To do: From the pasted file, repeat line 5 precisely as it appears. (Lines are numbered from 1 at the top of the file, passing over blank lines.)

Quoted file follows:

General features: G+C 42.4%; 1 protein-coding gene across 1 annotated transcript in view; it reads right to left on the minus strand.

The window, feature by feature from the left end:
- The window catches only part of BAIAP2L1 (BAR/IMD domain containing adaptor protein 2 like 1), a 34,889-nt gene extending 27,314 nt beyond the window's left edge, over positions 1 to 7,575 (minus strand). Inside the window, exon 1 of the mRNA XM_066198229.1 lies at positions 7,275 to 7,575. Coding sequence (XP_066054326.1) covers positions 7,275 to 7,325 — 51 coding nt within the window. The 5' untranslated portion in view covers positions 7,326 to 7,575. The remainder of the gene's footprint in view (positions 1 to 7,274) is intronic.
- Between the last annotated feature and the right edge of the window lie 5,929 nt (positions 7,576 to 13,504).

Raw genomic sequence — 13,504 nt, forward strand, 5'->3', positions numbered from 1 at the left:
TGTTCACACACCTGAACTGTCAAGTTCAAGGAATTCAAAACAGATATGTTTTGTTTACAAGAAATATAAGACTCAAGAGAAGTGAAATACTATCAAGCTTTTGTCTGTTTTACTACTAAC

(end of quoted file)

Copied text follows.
Raw genomic sequence — 13,504 nt, forward strand, 5'->3', positions numbered from 1 at the left: